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What the newspapers say: October 16, 2007

de     HotNews.ro
Marţi, 16 octombrie 2007, 0:00


Newspapers on Tuesday read about the 7.7 billion euro allocated in the 2008 budget for improving educational standards. In the same register, some professors have won a 40% salary boost in case - setting a dangerous precedent. Elsewhere in the news, Romanians living in the south of the country escape the first car tax by registering their cars in Bulgaria.

Adevarul reads that the new 2008 budget allocates about 7.7 billion euro, amounting to 6% of the entire Romanian GDP to improving the education system.

The paper notes that schools will soon turn into construction sites because the money is meant in improving educational conditions.

In rural areas, more than 3000 schools are expected to be renovated, while many others are supposed be built.

However, professors will not receive an increase in salaries. Union representatives say that they requested a while ago to see the proposed salary schemes for the upcoming year, but they got no official response from the resort Ministry.

Cotidianul argues that teachers might get the salary increase they ask for as union representatives in Dolj recently won an increase of their salary in court.

The paper reads that the increase they got reached the sum of 9 billion euro, a real bomb for the 2008 budget.

A Finance Ministry spokesperson says that the budget cannot sustain an increase for all the professors.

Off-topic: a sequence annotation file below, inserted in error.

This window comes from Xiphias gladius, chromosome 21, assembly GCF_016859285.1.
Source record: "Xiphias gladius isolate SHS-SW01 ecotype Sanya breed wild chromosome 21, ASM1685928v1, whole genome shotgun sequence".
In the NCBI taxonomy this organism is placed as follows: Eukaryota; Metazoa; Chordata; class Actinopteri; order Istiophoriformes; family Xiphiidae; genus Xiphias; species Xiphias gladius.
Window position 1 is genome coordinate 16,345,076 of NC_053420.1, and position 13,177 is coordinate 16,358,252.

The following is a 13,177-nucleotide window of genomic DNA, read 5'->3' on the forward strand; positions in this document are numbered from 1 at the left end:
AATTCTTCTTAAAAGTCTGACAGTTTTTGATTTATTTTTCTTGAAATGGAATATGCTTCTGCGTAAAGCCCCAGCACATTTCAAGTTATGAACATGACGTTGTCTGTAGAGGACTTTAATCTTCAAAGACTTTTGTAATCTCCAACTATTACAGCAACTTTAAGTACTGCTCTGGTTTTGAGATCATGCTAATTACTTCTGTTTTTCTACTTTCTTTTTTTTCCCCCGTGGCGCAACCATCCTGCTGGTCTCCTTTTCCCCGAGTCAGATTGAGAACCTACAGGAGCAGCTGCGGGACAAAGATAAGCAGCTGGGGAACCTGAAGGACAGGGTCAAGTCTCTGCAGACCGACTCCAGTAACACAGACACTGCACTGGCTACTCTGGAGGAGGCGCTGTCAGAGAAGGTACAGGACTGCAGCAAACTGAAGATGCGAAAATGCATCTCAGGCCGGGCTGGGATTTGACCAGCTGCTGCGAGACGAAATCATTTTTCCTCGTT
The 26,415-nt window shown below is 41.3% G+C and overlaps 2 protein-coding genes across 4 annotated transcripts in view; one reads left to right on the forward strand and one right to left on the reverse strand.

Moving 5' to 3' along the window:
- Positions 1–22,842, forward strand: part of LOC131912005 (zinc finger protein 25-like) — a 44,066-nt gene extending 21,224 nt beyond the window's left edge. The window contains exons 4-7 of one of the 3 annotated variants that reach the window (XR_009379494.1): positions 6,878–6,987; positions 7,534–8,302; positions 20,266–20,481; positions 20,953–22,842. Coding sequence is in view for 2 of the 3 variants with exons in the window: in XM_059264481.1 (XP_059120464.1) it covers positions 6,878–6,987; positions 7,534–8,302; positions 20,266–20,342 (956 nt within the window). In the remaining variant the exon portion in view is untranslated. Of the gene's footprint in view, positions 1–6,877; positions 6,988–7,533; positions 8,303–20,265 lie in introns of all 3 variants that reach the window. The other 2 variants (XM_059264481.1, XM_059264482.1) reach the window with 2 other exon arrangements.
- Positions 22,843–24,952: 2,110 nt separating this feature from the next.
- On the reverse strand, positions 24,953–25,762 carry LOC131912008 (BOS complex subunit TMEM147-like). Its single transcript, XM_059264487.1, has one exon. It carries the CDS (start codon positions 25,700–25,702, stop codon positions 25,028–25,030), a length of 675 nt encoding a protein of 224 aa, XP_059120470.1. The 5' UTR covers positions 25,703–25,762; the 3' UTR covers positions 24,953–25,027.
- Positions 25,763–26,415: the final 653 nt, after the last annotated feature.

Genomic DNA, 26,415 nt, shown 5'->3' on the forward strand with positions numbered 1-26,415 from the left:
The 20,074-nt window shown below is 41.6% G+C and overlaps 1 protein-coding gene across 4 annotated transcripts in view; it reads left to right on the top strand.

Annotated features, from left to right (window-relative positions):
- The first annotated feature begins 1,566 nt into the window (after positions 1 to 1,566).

Moreover, the paper quotes attorney at law Magda Volonciu in saying that the process won in Dolj cannot be legally considered a precedent due to the tradition and practice of the Romanian legal system.

More in the news today, Romanians living in the South found a solution to avoid paying the first car tax by registering their cars in Bulgaria, Evenimentul Zilei reads.

The newspaper explains that buying a second car from Germany and registering in Bulgaria is cheaper than paying 1000 euro in taxes in Romania.

However, the solution presents its own risks: in order to register the car in Bulgaria, Romanians appeal to their Bulgarian friends to buy it for them.

Thus, the rightful owner of the car is the Bulgarian citizens who, a friend or not, one day can decide to get the car.

Local authorities argue that Bulgarians do not have the first car tax because Bulgarian authorities do not need to protect their own car industry, since they haven’t one.























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